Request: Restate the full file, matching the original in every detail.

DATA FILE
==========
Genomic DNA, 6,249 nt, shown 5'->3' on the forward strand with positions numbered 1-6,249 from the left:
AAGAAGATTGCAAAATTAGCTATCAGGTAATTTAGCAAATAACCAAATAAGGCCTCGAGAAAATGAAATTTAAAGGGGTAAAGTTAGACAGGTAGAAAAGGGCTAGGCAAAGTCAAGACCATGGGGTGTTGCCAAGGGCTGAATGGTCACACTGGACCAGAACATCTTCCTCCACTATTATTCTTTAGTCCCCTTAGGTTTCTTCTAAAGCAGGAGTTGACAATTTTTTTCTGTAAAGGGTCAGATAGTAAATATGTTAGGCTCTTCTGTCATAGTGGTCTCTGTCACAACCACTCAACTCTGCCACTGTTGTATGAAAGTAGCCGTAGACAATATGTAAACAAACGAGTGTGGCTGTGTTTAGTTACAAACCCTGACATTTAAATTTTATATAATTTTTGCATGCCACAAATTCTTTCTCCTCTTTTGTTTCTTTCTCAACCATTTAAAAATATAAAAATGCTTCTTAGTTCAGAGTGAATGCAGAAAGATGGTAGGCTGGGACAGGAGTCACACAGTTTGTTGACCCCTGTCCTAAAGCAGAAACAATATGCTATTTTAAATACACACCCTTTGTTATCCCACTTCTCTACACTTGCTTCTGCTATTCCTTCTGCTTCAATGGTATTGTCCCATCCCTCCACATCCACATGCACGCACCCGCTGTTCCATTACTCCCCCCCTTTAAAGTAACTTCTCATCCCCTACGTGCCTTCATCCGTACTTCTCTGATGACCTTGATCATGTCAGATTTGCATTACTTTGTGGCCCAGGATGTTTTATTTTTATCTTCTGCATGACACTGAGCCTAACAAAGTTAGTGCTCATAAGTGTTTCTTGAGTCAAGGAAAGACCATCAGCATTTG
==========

Genomic DNA, 6,249 nt, shown 5'->3' on the forward strand with positions numbered 1-6,249 from the left:
AAGAAGATTGCAAAATTAGCTATCAGGTAATTTAGCAAATAACCAAATAAGGCCTCGAGAAAATGAAATTTAAAGGGGTAAAGTTAGACAGGTAGAAAAGGGCTAGGCAAAGTCAAGACCATGGGGTGTTGCCAAGGGCTGAATGGTCACACTGGACCAGAACATCTTCCTCCACTATTATTCTTTAGTCCCCTTAGGTTTCTTCTAAAGCAGGAGTTGACAATTTTTTTCTGTAAAGGGTCAGATAGTAAATATGTTAGGCTCTTCTGTCATAGTGGTCTCTGTCACAACCACTCAACTCTGCCACTGTTGTATGAAAGTAGCCGTAGACAATATGTAAACAAACGAGTGTGGCTGTGTTTAGTTACAAACCCTGACATTTAAATTTTATATAATTTTTGCATGCCACAAATTCTTTCTCCTCTTTTGTTTCTTTCTCAACCATTTAAAAATATAAAAATGCTTCTTAGTTCAGAGTGAATGCAGAAAGATGGTAGGCTGGGACAGGAGTCACACAGTTTGTTGACCCCTGTCCTAAAGCAGAAACAATATGCTATTTTAAATACACACCCTTTGTTATCCCACTTCTCTACACTTGCTTCTGCTATTCCTTCTGCTTCAATGGTATTGTCCCATCCCTCCACATCCACATGCACGCACCCGCTGTTCCATTACTCCCCCCCTTTAAAGTAACTTCTCATCCCCTACGTGCCTTCATCCGTACTTCTCTGATGACCTTGATCATGTCAGATTTGCATTACTTTGTGGCCCAGGATGTTTTATTTTTATCTTCTGCATGACACTGAGCCTAACAAAGTTAGTGCTCATAAGTGTTTCTTGAGTCAAGGAAAGACCATCAGCATTTG